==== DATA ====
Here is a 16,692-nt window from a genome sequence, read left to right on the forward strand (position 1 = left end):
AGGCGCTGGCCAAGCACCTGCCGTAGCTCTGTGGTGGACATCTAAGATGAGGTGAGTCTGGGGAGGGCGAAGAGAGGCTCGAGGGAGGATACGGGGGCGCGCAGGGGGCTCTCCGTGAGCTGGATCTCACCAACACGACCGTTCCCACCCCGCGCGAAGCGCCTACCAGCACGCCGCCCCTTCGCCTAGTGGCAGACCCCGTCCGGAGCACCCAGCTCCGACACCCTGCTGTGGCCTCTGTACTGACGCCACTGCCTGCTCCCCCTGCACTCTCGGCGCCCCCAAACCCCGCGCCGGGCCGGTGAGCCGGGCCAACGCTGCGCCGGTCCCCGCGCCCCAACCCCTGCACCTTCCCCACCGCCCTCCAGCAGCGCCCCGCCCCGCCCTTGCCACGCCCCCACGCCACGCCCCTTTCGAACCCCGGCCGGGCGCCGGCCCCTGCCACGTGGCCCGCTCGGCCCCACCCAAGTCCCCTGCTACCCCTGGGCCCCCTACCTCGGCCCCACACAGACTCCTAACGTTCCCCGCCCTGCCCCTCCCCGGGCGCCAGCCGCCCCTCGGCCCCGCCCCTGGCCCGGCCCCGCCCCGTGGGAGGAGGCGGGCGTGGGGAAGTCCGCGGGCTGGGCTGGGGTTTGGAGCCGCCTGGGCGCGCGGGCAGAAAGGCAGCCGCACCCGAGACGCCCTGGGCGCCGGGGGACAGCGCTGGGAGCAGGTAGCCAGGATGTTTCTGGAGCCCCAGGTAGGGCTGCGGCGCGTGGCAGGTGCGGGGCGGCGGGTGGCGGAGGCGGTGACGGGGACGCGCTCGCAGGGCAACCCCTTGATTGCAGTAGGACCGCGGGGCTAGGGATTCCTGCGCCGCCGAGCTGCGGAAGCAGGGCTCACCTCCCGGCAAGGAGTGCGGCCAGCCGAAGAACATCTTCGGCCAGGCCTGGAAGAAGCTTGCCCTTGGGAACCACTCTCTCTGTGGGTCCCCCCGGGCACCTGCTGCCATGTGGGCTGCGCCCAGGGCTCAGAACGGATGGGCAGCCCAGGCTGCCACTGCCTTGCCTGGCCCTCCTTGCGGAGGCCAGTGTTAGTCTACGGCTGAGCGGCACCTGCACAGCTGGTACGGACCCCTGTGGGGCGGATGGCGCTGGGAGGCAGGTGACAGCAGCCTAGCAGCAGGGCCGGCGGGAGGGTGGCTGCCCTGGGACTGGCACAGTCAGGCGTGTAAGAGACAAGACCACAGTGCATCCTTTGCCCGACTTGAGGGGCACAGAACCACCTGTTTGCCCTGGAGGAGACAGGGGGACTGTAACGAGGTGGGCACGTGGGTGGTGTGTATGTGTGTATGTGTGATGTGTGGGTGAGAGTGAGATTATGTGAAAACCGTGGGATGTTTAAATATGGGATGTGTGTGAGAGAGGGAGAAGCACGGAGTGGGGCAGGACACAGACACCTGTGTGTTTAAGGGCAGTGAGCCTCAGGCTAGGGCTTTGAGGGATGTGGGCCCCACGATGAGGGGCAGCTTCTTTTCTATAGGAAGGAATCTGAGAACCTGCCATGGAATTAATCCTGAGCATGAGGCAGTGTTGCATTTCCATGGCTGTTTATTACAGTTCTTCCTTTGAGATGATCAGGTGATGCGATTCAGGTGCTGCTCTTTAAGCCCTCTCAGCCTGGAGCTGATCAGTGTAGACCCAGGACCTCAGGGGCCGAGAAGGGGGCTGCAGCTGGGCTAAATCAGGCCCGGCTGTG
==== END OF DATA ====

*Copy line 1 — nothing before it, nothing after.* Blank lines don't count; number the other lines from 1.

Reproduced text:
Here is a 16,692-nt window from a genome sequence, read left to right on the forward strand (position 1 = left end):